As a team member at Treehouse, I do a lot of code review. In fact, I have reviewed over a thousand Techdegree student projects, I frequently review my coworker’s code, and I even occasionally make a pull request on a major open source project.
There’s a lot of different ways to review code and many systems built to facilitate the process, but ultimately all code review boils down to the act of checking and commenting on someone else’s code. You’re responsible for reading the source code and looking for maintainability and useful patterns, running the app and checking it against user stories, as well as trying to find any unexpected errors or input that might break the app. Then you report the things you find – both positive and negative – to the programmer to help them improve their code or to encourage them to keep coding that way.
I love reviewing code. It allows me to help our Techdegree students and my colleagues learn and succeed, contribute to huge projects like Angular, and has made me a better programmer. But when I first began to code review, there were a couple misunderstandings I had to let go of before I could fully reap the benefits.
1. Code review takes an expert
New programmers often believe they can only learn effectively from an “expert” who knows “the way” something should be done. That an expert supposedly knows all the ways a code base can fail. That an expert must determine when your code works and when it doesn‘t.
However, great, experienced programmers don’t approach problems as “experts”, and there are a number of downsides to doing so. “Experts” might cling to a proven solution to a problem and miss new methods that may work better or new issues in the code that they aren’t familiar with. An “expert” is also often more in danger of having preconceived notions of what the code should look like. The reality is that the “expert” mindset is bad for development. The best code reviewing is done by peers, as peers. It’s critical that we see ourselves as students during the code review process. Maintaining a student mindset helps us to become better programmers who ship quality, innovative code.
“The reality is that the “expert” mindset is bad for development. The best code reviewing is done by peers, as peers.”
2. Code review is about finding mistakes
Code review isn’t at all about finding mistakes. Linters are built for that, along with exception errors, debuggers, proper indentation, test suites, and user stories. Sure, we find mistakes all the time in code reviews, but code reviewing is just as much about promoting successful, efficient, and well-organized code as it is about finding bugs.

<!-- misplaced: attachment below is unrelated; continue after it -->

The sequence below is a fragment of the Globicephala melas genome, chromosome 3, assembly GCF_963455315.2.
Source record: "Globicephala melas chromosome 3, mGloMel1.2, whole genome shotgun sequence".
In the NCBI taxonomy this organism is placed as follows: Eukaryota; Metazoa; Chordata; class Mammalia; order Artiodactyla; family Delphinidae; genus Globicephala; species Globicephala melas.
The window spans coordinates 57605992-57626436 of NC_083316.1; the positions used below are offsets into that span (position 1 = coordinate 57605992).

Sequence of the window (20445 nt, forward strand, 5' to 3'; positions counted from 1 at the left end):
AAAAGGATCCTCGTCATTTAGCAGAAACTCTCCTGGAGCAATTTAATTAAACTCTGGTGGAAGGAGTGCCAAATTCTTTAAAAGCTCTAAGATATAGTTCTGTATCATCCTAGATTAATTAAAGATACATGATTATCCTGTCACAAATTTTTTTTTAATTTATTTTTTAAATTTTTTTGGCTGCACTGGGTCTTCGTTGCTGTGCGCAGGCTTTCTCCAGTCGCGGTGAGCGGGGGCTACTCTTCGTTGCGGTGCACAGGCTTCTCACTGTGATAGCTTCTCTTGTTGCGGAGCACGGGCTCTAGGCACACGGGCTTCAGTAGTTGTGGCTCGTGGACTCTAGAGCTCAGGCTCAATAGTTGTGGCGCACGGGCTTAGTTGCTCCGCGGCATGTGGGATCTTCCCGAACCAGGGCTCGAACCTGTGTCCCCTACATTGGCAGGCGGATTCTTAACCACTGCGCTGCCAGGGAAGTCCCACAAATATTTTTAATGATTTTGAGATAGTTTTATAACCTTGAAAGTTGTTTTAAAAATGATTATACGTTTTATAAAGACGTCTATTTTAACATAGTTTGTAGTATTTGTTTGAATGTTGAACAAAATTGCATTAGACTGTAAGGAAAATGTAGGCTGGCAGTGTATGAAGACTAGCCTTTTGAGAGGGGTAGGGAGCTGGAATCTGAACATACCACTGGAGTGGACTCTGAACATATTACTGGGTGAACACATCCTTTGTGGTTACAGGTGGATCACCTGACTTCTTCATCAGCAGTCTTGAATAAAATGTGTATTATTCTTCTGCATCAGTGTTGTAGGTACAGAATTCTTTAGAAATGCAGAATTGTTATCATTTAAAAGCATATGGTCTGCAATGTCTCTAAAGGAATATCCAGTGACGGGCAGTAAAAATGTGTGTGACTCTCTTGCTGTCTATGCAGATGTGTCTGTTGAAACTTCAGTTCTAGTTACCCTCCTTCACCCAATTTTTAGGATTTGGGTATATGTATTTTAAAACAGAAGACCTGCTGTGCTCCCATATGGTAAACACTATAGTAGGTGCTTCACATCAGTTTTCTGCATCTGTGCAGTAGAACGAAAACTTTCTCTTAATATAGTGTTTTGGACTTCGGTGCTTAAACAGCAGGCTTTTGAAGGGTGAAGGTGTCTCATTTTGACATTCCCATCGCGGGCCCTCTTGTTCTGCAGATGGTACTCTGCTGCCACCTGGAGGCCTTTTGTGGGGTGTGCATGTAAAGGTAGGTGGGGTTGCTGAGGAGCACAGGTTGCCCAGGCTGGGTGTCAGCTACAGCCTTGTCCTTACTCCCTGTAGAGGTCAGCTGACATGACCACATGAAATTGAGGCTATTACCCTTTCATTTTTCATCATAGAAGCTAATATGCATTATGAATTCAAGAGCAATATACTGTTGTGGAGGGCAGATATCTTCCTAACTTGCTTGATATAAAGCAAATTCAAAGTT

Not everyone on your team has the time to take every new class that comes out, go to every local meetup, and read every new blog post on the various best practices (like code review). In fact, no one does. Development teams are filled with knowledge debt, and no degree, education budget, or learning blog is going to fix that.
Code review is the single most effective way to fill in those knowledge gaps, because your team’s code base becomes a place where all that learning can be shared. Team members get ideas to improve their code based on skills another member has acquired. Reviewers see new solutions while reviewing code by programmers who have learned different techniques, and see those ideas implemented in a project larger than a code example.
With a single practice, a project team becomes a continuous classroom filled with vetted experiments from different areas of specialization. This combined learning experience ensures that no one member stays in the dark about any related technology or technique for very long.
“Code reviewing is just as much about promoting successful, efficient, and well-organized code as it is about finding bugs.”
3. Code review isn’t coding
Code review takes time, especially in the beginning. Some see code review as a chore that gets in the way of actual programming, but as someone that came to programming after life as a writer, I’m acutely aware that the key to building skill in writing is to read at least three times as much as you write. The same is true in building proficiency in a computer language. Reading source code and learning how to quickly assess its strengths and weaknesses will change the way you write code.
There’s often a steep learning curve involved with mastering the many frameworks, libraries, and best practices of programming languages. Trying to create a project from scratch to learn every technique you need to know in programming is impractical. Learning to jump into a existing project and contribute to its development is an effective way to kickstart the process of understanding how a system works in a fraction of the time it would take to build your own project from scratch.
Reading source code and learning how to quickly assess its strengths and weaknesses will change the way you write code.
Without all the gains from code review and collaboration, most modern software wouldn’t exist. The great open source revolution proves that fact. To a newer programmer, the tech sector looks like an intimidating, impenetrable city of experts. But the secret to creating technological advances, and the advances you’ll make tomorrow, is that software development works best when done by a city of students, all learning from each other through shared projects.
We don’t need experts here. They’d only slow us down.
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